Maybe We Need A Royal Society for The Prevention of Cruelty to Patients
MORE elderly patients are dying of dehydration in Scotland's hospitals, figures show.
Inadequate fluid intake contributed to the deaths of 550 patients last year - up 9 per cent on the previous 12 months and up more than 25 per cent on a decade earlier, according to Information Services Division (ISD) Scotland.
The statistics also show 109 patients died malnourished, while 141 died while suffering bedsores.
Analysis of the data reveals in 2010, more than ten patients a week were "discharged dead" from hospital with a diagnosis of "volume depletion". The condition is described as the loss of both water and salts and is closely linked to dehydration.
The number of deaths from volume depletion has risen from 429 in 2001 and 503 in 2009. The highest figure in a decade was 638 in 2006.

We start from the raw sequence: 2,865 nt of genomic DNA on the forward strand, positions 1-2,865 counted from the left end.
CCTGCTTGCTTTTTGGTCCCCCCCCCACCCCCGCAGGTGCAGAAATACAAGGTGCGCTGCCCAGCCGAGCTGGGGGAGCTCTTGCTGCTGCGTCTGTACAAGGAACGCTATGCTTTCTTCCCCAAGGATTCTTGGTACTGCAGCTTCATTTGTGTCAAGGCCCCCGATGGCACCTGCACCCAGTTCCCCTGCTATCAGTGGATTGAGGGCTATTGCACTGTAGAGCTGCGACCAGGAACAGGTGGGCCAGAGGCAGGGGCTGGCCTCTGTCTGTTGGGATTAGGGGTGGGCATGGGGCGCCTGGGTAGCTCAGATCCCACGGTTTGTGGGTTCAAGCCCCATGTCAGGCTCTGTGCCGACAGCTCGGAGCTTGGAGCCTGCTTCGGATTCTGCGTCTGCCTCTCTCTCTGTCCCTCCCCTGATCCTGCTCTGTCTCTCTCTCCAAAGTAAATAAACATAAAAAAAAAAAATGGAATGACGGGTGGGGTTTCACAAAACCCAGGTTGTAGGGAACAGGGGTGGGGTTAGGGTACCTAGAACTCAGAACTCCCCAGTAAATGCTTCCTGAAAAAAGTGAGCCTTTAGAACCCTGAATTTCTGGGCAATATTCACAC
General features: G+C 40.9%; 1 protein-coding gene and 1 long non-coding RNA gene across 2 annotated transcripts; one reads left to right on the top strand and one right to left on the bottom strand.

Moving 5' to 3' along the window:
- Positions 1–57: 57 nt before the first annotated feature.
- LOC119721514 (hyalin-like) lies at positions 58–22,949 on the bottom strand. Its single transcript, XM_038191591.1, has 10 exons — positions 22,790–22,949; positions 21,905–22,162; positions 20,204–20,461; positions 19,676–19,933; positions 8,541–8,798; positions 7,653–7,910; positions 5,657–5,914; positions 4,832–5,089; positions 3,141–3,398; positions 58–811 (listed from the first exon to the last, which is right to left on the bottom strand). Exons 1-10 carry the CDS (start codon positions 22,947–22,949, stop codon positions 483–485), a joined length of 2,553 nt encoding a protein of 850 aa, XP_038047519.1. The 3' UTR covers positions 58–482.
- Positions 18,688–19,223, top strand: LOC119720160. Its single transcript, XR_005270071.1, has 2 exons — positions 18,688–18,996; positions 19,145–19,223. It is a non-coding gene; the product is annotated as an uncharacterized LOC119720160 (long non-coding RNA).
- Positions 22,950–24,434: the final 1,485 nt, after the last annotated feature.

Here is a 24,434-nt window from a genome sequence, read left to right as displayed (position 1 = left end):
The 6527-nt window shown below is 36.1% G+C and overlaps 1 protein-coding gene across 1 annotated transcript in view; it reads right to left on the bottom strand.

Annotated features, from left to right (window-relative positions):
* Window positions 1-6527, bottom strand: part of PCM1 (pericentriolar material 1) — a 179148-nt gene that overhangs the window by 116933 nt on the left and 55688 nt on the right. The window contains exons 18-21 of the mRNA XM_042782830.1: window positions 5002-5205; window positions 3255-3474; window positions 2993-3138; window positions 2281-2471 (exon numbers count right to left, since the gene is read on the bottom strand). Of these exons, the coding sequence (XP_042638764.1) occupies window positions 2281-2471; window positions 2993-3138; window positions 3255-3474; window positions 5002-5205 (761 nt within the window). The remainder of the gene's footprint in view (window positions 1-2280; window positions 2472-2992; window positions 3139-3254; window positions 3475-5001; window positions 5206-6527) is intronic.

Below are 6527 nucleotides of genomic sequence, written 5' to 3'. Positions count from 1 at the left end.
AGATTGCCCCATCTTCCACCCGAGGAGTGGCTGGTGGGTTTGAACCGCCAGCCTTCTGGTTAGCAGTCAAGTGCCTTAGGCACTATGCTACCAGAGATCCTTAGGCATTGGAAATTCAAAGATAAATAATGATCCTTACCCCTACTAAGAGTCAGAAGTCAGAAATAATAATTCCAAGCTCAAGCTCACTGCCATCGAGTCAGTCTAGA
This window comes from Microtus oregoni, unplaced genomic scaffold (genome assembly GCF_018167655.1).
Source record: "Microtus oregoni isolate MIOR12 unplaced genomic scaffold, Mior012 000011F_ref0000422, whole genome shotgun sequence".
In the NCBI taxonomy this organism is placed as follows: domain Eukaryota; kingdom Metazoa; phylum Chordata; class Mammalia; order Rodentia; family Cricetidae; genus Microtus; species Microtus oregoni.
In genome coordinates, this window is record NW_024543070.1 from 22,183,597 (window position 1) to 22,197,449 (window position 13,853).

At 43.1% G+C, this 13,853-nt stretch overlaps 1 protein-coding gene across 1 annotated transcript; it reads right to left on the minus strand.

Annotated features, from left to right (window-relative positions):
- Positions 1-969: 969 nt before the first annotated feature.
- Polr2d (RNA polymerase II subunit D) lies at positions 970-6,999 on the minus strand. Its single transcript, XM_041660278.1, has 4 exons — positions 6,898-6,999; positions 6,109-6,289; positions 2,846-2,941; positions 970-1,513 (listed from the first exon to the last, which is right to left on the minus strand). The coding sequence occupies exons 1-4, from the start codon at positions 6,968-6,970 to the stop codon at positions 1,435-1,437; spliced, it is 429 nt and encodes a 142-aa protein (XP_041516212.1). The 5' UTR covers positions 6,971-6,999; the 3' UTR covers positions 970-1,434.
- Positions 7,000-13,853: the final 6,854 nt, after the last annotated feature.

A further 4,305 people were discharged alive suffering the condition.
Jail time would follow if this was pets that were being so treated.
The RSPCA has welcomed prison sentences and a ban on keeping animals handed out to a couple who admitted causing unnecessary suffering to two dogs. A veterinary examination concluded both dogs were very underweight and that Sally was severely emaciated. She was less than half the weight that she should have been, had early kidney failure and an infected liver.